But tow is also a noun meaning coarse, broken fibers of flax or hemp removed during processing. Flax tows are used for upholstery stuffing. Their color is a very pale yellow, which is referenced in the noun towhead (adjective towheaded), someone with very pale blond, nearly white hair.
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Old 2020-08-19, 12:52   #9
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Originally Posted by Dr Sardonicus View Post
"Die Wirtschaft is geschlossen."
That's a traditional variant I like but often forget about. You'd rather hear "Kneipe" or "Lokal", "Gaststätte" or "Bar", if a younger person is talking. "Restaurant" is for a more formal place, but "Wirtschaft" can mean this, too.
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Old 2020-08-19, 14:01   #10
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Quote:
Originally Posted by kruoli View Post
That's a traditional variant I like but often forget about. You'd rather hear "Kneipe" or "Lokal", "Gaststätte" or "Bar", if a younger person is talking. "Restaurant" is for a more formal place, but "Wirtschaft" can mean this, too.
Yes, the origin of colloquial words is often more interesting.
In Dutch, we might refer informally to such an establishment as a "tent".
In English, I guess "joint" - or is that now old-fashioned, or regional?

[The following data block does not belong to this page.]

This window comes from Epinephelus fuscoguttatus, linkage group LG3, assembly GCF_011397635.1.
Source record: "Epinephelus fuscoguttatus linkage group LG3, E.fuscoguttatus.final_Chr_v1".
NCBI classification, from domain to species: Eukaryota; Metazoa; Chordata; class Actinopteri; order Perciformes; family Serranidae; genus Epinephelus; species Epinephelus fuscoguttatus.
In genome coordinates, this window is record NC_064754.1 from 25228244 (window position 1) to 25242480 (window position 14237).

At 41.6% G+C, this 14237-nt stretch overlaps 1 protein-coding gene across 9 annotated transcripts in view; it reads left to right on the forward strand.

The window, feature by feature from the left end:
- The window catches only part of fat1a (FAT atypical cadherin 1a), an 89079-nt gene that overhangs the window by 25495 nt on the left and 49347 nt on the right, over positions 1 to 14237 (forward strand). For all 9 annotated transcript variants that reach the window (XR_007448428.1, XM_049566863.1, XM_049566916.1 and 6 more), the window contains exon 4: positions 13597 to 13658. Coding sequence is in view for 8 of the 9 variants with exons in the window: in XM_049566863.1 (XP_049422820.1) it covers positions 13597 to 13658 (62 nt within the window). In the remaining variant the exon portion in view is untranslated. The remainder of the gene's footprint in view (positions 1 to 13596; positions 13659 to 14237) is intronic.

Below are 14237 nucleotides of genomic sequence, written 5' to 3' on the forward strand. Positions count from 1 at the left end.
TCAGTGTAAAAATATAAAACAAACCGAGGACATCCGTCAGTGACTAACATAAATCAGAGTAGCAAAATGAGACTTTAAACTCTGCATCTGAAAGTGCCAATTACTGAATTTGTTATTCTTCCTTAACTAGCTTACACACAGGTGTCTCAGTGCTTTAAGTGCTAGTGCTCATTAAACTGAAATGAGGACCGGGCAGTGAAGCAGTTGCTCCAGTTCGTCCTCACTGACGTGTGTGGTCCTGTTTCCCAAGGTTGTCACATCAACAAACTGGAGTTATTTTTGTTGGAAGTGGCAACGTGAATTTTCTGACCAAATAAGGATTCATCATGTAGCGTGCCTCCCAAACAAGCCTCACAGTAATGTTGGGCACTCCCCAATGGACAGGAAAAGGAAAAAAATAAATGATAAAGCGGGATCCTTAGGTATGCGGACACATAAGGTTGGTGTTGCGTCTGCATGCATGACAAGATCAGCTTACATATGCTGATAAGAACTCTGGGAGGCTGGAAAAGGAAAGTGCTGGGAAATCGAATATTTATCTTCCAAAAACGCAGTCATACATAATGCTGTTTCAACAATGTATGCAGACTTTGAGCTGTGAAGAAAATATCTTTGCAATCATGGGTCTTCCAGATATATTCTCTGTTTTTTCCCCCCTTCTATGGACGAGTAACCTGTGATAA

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Old 2020-08-19, 14:48   #11
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Quote:
Originally Posted by Nick View Post
Yes, the origin of colloquial words is often more interesting.
In Dutch, we might refer informally to such an establishment as a "tent".
In English, I guess "joint" - or is that now old-fashioned, or regional?
A bit of rummaging around on line turned up Gastwirtschaft as meaning inn or pub; the "Gast" is sometimes dropped, and -- voilà -- Wirtschaft!

This sort of abbreviating is fairly common in American English. An example is a term for a cheap cigar, not tapered at either end, stogie. (A synonym is cheroot.)

The term comes from the name of a place where such cigars were manufactured -- Conestoga, Pennsylvania. The same place was also known for producing a distinctive type of wagon.

The term joint has a number of colloquial meanings. Its usage for an eating/drinking establishment is somewhat old-fashioned. It usually has the connotation of the establishment being freewheeling or disreputable. In the 1940 W.C. Fields movie The Bank Dick, for example, his character Egbert Sousé has taken the bank examiner J. Pinkerton Snoopington, to the Black Pussy Cat Cafe. Snoopington, concerned about being seen there, asks if he can pull the shade. Sousé assures him, "You can pull anything you want. The place is a regular joint."

There is also a song, written by Chuck Berry in 1958, entitled "Around and Around," which first appeared as the "B" side to "Johnny B. Goode." It has since been covered by the Grateful Dead and the Rolling Stones. It begins, "Well, the joint was jumping..."

The term "The Joint" means prison, and "a joint" means a marijuana cigarette.

The term "the joint" also is used generically to mean the target of an intended theft or robbery. Would-be thieves or robbers trying to determine the vulnerabilities of their target is referred to as "casing the joint."

Last fiddled with by Dr Sardonicus on 2020-08-19 at 14:51 Reason: gixnif topsy